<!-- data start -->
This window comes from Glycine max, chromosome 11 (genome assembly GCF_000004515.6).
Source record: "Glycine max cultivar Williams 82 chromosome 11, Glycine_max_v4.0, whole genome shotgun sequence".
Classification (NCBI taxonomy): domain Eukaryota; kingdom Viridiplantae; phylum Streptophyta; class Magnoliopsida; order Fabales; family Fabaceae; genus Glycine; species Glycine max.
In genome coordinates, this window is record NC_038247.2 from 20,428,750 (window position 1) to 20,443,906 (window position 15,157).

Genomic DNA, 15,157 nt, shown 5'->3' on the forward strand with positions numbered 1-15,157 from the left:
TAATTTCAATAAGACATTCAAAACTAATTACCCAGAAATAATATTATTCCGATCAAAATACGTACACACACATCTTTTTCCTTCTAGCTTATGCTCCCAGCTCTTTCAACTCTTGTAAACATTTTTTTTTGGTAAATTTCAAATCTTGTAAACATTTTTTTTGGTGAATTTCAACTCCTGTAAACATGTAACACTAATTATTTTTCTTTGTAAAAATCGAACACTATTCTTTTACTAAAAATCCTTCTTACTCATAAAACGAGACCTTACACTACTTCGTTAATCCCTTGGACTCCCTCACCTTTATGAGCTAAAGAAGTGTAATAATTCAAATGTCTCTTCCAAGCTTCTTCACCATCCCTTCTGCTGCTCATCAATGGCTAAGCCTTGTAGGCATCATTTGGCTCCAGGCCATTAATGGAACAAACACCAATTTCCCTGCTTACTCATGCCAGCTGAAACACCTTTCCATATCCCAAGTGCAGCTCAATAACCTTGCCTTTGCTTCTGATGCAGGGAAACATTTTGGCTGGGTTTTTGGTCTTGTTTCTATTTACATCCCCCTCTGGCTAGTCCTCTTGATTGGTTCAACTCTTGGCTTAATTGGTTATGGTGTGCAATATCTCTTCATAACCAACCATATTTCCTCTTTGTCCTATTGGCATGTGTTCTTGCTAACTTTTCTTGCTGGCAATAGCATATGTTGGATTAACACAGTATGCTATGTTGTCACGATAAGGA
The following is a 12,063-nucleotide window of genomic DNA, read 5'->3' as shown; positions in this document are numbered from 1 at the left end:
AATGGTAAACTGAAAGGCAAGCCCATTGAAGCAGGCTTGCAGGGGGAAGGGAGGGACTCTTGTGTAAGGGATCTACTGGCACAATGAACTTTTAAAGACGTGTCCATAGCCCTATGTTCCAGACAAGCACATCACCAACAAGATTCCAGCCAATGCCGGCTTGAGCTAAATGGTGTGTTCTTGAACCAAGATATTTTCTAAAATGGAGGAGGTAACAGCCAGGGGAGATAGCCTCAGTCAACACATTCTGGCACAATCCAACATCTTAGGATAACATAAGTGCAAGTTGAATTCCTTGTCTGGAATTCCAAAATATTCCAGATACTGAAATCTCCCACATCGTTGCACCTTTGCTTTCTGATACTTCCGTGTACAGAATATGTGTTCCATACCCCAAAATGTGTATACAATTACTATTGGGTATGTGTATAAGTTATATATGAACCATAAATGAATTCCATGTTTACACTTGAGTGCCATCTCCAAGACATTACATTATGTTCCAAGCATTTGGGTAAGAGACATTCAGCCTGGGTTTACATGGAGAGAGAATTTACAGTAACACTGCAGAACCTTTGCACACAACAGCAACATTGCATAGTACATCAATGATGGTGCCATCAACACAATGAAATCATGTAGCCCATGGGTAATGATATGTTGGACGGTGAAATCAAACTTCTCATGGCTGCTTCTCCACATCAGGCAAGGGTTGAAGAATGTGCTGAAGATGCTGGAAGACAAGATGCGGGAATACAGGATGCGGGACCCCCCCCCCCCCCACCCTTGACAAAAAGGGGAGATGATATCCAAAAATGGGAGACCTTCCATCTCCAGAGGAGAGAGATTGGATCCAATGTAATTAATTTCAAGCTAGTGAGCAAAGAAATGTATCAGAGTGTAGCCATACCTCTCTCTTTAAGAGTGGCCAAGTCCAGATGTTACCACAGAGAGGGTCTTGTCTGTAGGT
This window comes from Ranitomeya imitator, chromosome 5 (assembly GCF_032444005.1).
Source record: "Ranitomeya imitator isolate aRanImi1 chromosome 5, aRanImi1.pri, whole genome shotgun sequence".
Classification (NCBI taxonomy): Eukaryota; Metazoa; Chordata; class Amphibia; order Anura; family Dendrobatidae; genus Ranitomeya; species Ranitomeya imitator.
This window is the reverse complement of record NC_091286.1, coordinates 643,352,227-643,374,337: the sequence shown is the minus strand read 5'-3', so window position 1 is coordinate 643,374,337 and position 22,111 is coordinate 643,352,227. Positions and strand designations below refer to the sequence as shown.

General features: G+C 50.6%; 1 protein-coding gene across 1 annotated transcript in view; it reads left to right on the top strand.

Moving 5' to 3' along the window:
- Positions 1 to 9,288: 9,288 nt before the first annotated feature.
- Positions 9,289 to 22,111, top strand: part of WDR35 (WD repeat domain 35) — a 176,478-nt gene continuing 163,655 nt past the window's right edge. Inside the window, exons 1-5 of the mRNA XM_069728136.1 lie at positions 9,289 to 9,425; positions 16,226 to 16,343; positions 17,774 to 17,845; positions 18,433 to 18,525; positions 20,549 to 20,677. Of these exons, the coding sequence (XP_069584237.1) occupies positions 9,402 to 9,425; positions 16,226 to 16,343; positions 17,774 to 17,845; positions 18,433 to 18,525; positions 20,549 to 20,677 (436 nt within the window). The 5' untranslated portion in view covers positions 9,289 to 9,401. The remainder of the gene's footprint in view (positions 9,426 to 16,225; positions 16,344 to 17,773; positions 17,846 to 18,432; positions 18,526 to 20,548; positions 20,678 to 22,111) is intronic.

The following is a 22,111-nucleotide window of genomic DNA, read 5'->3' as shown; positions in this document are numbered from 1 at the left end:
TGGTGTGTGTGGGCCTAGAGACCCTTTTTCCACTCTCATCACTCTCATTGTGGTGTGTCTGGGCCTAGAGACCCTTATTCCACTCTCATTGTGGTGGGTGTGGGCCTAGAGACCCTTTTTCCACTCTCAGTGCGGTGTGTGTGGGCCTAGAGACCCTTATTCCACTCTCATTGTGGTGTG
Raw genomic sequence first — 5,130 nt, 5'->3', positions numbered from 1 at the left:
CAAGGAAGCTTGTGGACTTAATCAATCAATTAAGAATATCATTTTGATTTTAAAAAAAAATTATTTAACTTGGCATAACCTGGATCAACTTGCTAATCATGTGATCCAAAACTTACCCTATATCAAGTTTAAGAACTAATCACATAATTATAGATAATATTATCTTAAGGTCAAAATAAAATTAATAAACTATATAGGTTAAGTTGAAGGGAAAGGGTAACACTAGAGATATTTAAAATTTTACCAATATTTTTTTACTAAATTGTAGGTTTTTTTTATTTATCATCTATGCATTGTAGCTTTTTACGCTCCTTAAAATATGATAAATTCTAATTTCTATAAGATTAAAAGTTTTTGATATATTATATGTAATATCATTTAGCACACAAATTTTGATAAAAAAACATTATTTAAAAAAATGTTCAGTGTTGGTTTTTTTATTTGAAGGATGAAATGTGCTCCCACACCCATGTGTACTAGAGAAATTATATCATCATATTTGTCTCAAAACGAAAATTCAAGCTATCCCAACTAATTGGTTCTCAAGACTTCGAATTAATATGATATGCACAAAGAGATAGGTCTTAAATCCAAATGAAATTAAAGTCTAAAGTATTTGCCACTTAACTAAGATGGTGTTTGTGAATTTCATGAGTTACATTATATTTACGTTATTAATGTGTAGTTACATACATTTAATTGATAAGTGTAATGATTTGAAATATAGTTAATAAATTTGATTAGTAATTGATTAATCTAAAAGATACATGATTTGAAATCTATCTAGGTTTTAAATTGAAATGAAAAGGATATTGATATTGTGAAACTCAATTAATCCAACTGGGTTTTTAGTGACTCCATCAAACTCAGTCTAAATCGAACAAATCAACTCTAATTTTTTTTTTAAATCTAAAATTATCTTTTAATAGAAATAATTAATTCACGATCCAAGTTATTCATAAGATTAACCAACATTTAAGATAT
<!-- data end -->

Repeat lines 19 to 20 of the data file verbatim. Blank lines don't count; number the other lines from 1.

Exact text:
Raw genomic sequence first — 5,130 nt, 5'->3', positions numbered from 1 at the left:
CAAGGAAGCTTGTGGACTTAATCAATCAATTAAGAATATCATTTTGATTTTAAAAAAAAATTATTTAACTTGGCATAACCTGGATCAACTTGCTAATCATGTGATCCAAAACTTACCCTATATCAAGTTTAAGAACTAATCACATAATTATAGATAATATTATCTTAAGGTCAAAATAAAATTAATAAACTATATAGGTTAAGTTGAAGGGAAAGGGTAACACTAGAGATATTTAAAATTTTACCAATATTTTTTTACTAAATTGTAGGTTTTTTTTATTTATCATCTATGCATTGTAGCTTTTTACGCTCCTTAAAATATGATAAATTCTAATTTCTATAAGATTAAAAGTTTTTGATATATTATATGTAATATCATTTAGCACACAAATTTTGATAAAAAAACATTATTTAAAAAAATGTTCAGTGTTGGTTTTTTTATTTGAAGGATGAAATGTGCTCCCACACCCATGTGTACTAGAGAAATTATATCATCATATTTGTCTCAAAACGAAAATTCAAGCTATCCCAACTAATTGGTTCTCAAGACTTCGAATTAATATGATATGCACAAAGAGATAGGTCTTAAATCCAAATGAAATTAAAGTCTAAAGTATTTGCCACTTAACTAAGATGGTGTTTGTGAATTTCATGAGTTACATTATATTTACGTTATTAATGTGTAGTTACATACATTTAATTGATAAGTGTAATGATTTGAAATATAGTTAATAAATTTGATTAGTAATTGATTAATCTAAAAGATACATGATTTGAAATCTATCTAGGTTTTAAATTGAAATGAAAAGGATATTGATATTGTGAAACTCAATTAATCCAACTGGGTTTTTAGTGACTCCATCAAACTCAGTCTAAATCGAACAAATCAACTCTAATTTTTTTTTTAAATCTAAAATTATCTTTTAATAGAAATAATTAATTCACGATCCAAGTTATTCATAAGATTAACCAACATTTAAGATAT